The next post will be on or before Sunday September 3rd
THE STRANGEST OF PHOTOGRAPHS
Photographs can be remarkable for numerous reasons, but when they seem highly improbable or downright incredible representations of reality, it is usually because they are hoax pictures, made all the easier these days of course by sophisticated digital editing techniques, now standard items on every smartphone. Apropos which as unwitting jester and inevitable Tech Buffoon, I promise you that a year ago I didn’t even know what that word ‘selfie’ meant, and those preposterous telly antenna things I once observed amongst numerous Japanese tourists on the road to the Parthenon, I thought might be something to do with their roaming wifi capacity. Clued up folks like yourselves will however be aware that with a selfie pic you can swiftly iron out the deplorable wrinkles and frown lines of middle or old age by deftly fiddling around with a button or two. But now turn sharply if reluctantly from 2017 and behold one of the most original and striking photos you will ever see. Note that it was taken in antediluvian pre-digital 1953 in Loutra, the northern coastal resort on Kythnos, and it hangs up in the Paradisos café in the port here. It is one of a series of commercially produced prints available from the gift shops in the Hora, copies of vintage black and white photos of the island, in a standard landscape format, but maddeningly this particular one can rarely if ever be found among the dozens available, whilst all the other much less original copies are there a-plenty.
Seated in the primitive 1950s kafeneion at 2 tables are 6 handsome islandmen all in their mid-forties, every one of them with a collarless striped shirt similar to those referred to as the grandad shirts of the early 20th century, and which were the favourite choice of those aged around 20 in 1970, viz of a lackadaisical student radical such as myself born 1950. Strangest of all is the way 4 of the 6 men seem to creepily duplicate each other as either identical or damn near identical twins. One set of ‘twins’ has short groomed black hair and neatly shaped moustaches, the one smack in the centre of the group and the other ranged far right. Twin 1 is staring inquisitively, even challengingly, at an acute angle and upwards as if looking shrewdly at the camera man, while his ‘double’ Twin 1A is looking slightly down his nose into deep if dour reflection. However, they are definitely not the same person, even though they look as if they might be, because not only do they sport different sandals, one of them has a shirt with tight lateral stripes and the other with a notably more open pattern. All 6 gents have tidy long shorts just covering the kneecap which lends them a rather decorous Edwardian sportsman aura. As for the rest, aside from different coloured shirts, 2nd from left Twin 2 and 2nd from right Twin 2A differ principally in that the first has downcombed and parted hair, while his doppelganger has it upsloping with even a little tuft sprouting perkily from the crown of his head. Note that both sets of twins could well be cousins or at least part of the same clan or sub clan, and it is worth emphasising that all four of them look deadly earnest, even slightly stunned by the august photographic occasion, or possibly just by the shock of finding themselves inescapably situated in isolated and poverty stricken mid-century Kythnos.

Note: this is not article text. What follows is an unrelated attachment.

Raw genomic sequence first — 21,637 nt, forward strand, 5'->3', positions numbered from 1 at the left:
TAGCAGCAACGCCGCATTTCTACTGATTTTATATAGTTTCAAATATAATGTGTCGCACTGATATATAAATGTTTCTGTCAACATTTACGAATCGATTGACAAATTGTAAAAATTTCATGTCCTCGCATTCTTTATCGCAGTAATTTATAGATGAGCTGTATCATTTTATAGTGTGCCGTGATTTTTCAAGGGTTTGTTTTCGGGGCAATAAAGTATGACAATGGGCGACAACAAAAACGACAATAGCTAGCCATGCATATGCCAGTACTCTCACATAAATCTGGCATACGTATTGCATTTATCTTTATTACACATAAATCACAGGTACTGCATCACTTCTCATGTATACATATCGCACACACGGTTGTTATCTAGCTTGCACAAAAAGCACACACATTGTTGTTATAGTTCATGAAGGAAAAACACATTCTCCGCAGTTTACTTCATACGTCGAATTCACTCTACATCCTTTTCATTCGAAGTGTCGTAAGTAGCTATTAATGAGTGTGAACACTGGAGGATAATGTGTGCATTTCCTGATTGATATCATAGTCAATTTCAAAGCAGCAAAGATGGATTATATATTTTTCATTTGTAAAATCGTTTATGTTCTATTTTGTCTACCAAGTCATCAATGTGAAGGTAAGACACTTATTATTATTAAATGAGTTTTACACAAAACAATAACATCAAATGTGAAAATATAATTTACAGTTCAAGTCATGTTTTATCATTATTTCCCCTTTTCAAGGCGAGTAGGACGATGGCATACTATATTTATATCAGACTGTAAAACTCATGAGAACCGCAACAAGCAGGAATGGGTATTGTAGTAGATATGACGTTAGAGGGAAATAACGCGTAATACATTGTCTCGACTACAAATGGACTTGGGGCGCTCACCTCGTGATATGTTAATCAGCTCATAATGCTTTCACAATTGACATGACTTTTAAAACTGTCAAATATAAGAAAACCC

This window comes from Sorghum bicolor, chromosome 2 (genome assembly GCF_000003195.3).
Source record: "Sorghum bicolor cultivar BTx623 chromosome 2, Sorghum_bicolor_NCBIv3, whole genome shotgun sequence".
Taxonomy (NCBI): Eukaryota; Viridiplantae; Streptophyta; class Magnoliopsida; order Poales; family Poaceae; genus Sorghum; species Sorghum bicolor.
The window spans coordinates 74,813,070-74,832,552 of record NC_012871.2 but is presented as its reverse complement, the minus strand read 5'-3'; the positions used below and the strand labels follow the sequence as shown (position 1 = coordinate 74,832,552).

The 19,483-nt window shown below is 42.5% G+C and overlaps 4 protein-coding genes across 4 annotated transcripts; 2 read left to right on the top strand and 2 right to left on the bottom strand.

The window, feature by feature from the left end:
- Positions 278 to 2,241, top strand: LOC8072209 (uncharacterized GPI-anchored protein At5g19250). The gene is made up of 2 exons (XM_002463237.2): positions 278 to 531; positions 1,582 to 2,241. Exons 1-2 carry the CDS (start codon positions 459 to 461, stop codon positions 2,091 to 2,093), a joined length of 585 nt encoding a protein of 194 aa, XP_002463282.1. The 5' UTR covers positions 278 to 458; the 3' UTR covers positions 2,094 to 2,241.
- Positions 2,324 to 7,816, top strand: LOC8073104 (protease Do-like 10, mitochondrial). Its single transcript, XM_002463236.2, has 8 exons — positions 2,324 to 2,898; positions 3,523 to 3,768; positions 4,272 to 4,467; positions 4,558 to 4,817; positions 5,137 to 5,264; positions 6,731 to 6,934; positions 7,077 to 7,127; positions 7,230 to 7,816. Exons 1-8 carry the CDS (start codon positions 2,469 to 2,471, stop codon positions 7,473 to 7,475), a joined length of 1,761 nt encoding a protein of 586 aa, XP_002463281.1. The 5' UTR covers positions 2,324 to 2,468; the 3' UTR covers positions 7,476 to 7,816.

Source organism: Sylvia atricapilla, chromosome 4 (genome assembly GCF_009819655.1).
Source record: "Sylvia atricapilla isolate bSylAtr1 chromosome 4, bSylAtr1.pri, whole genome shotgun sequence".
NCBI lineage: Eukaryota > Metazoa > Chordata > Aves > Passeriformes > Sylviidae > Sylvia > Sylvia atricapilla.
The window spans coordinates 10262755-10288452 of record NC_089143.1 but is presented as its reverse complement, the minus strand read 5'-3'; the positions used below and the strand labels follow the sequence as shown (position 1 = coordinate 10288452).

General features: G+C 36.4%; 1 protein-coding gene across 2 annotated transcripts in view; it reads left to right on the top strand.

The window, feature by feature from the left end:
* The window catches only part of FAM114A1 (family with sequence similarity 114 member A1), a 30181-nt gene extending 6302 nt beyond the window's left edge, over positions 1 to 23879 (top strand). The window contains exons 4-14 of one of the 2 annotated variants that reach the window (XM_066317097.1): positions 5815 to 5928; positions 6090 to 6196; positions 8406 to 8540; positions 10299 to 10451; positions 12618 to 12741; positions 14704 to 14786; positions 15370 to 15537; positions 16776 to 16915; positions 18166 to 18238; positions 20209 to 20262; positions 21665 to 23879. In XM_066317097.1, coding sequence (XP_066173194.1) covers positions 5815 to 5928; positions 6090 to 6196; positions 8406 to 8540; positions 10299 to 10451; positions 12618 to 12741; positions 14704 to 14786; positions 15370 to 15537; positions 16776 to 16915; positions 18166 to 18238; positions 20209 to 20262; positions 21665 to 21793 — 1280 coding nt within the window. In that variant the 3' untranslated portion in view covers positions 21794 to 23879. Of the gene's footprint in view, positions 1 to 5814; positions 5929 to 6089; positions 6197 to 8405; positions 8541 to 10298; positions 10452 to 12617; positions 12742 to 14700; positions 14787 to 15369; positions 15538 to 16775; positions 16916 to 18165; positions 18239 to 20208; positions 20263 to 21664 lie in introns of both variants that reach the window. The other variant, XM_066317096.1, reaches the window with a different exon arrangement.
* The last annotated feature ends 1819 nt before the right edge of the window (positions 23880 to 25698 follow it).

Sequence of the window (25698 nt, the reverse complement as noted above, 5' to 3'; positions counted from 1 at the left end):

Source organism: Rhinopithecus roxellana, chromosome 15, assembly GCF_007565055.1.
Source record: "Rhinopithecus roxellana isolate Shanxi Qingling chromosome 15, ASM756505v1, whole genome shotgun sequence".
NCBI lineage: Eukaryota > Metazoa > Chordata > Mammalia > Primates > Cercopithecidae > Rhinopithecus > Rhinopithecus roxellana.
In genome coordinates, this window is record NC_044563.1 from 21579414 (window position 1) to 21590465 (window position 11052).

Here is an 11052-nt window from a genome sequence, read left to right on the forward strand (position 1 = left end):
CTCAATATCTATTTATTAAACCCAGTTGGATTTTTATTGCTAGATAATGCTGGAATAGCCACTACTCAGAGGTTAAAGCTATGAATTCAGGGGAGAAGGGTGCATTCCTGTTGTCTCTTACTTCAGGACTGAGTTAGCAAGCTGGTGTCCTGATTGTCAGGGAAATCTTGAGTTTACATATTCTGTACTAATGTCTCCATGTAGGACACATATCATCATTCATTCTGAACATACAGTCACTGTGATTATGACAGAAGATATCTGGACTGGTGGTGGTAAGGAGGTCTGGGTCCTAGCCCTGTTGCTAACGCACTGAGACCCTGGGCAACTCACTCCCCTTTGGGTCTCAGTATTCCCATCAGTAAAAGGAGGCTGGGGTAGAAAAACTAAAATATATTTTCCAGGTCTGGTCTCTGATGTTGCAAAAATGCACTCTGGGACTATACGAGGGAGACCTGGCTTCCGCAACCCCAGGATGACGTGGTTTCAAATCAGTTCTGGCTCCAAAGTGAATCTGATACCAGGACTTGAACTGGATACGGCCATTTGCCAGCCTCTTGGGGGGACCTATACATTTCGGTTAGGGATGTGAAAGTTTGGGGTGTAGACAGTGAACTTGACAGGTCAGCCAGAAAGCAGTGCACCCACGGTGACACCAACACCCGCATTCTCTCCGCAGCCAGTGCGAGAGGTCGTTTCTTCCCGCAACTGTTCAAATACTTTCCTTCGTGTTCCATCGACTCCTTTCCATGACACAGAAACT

Between Twin 1 and hypothetical cousin Twin 2, sits a conspicuous loner as he is twin to no one, and possibly in line with that, immediately strikes one as having a mean and aggressive side to him. His lips are downturned ever so slightly and his eyes seem narrowed and ever so faintly suspicious. He looks the image (if not the identical twin) of Gianmaria Volonte (1933-1994) when he played (adopting the odd pseudonym Johnny Wels) the Mexican baddie in the spaghetti western A Fistful of Dollars (1964). His hair is shorter than all the rest, always a worrying sign if like me you are an unreformed ultra-left hippy from 1970, and he also looks as if he is brooding about an act of past or future vengeance. He sits at an oblique angle to the last man in the group, conspicuous as he holds a walking stick, and is also the only one wearing a hat, and a handsome and sizeable panama at that. This hat and stick man is on the far left and facing right, and would appear to be the only one actually looking at another member of the group, viz the one ranged far left who is Twin1 A, the one looking down his puzzled nose into dour abstraction.
Thus it is that you have 6 strikingly handsome Greek men, all born around 1907-1910, four of them who might or might not be twins, and possible cousins, 5 of them staring at bizarrely staggered and oblique angles, and thus, deliberately or not, avoiding each other’s gazes. Nor for that matter is it even certain that the man with the hat and the stick is looking at Twin 1A, he could in fact be looking slightly to his side. The simplest way of describing the wholly weird frozen tableau effect of this very strange 50s cameo, photographed on an obscure and forgotten Greek island, is that all the men look to be turned to stone pace the famous wholesale Narnian petrifaction in CS Lewis’s The Lion, The Witch and the Wardrobe (1950).
But why I ask myself, and those of you not living here on Kythnos might also ask the same, why on earth would that be?